This incredible photo was snapped from the International Space Station last week when the European Space Agency's Automated Transfer Vehicle (ATV) Eduardo Amaldi docked with the orbiting outpost. The ATV can be seen in the background, with its four solar panels extended and illuminated by the spacecraft's thrusters. Below, the eerie glow of the Earth's atmosphere and smeared city lights provide an astounding backdrop. Just a quick reminder that everything is cooler in space.

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  12. Space

    Gorgeous Phytoplankton Bloom Spotted From Space

    While the Earth can wow us with its stunning natural beauty, sometimes you need a pretty unique vantage point to really appreciate it. For instance, this picture of a phytoplankton bloom swirling in a figure-eight pattern probably wouldn't look like much if you were in the midst of it. But when viewed from the European Space Agency's Envisat satellite, the smearing shapes and bold colors can really be appreciated. In addition to being pretty to look at, images like this can give scientists a better understanding of the microscopic phytoplankton -- which play a huge role in removing carbon from the atmosphere and form the basis of the marine food chain.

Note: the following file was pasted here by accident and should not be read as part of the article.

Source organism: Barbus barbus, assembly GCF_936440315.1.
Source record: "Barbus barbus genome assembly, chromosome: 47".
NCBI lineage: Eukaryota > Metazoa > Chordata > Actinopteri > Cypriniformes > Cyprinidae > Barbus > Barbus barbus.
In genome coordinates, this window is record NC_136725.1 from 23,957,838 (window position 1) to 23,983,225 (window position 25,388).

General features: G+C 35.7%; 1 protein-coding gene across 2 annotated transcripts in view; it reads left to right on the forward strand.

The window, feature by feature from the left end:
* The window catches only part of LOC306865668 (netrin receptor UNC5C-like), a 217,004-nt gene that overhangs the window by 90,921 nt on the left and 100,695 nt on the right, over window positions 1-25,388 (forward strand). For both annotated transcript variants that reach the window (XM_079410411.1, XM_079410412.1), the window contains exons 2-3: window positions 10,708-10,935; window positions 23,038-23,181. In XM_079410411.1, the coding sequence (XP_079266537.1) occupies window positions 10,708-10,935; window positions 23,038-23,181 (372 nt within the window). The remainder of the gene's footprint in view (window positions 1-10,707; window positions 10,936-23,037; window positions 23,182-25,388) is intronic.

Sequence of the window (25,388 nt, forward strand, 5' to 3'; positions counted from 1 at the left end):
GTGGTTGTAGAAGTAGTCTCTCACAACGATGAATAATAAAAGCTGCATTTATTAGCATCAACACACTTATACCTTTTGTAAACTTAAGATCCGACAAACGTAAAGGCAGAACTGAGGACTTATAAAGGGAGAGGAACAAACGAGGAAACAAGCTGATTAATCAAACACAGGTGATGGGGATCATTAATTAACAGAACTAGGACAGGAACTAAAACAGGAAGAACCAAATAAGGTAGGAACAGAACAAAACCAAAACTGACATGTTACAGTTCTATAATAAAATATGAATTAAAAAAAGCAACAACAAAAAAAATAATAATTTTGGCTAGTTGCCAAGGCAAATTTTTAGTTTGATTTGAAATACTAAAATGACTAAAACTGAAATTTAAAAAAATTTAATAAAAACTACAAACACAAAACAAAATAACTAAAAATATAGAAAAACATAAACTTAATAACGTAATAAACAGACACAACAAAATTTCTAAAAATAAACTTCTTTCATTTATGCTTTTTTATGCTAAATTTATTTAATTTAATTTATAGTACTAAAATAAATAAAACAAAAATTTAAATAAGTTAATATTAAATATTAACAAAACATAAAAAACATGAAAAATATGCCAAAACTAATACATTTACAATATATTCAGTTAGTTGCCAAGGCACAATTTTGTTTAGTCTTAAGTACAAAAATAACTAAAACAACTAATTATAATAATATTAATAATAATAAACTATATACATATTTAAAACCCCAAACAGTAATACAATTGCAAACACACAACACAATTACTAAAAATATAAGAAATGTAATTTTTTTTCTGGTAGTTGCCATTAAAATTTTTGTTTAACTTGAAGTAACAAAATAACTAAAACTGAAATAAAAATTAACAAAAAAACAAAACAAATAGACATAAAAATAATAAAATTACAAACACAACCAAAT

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  13. Space

    Russian Soyuz Rocket Lifts Off in First Historic South American Launch

    Today saw the successful first flight of a Russian-made Soyuz rocket from the European Space Agency (ESA) launch site in popular French South American colonial holding French Guiana. The liftoff was the first time a Soyuz rocket has blasted off from any location other than the six launchpads operated by the Russian Space Agency, and took place in a newly constructed facility at the Guiana Space Centre (GSC). For the ESA, the flight bolsters the status of the GSC as a major player in space flight. It also works to cement relations between Russia and the ESA, giving both organizations access to an extremely reliable launch vehicle in the Soyuz and an ideal equatorial launch site. So ideal that the Soyuz realized a nearly 50% boost in efficiency thanks to the Earth's spin, allowing the rocket to carry three tons into space instead of the normal 1.7 tons when launched from the traditional home of the rocket.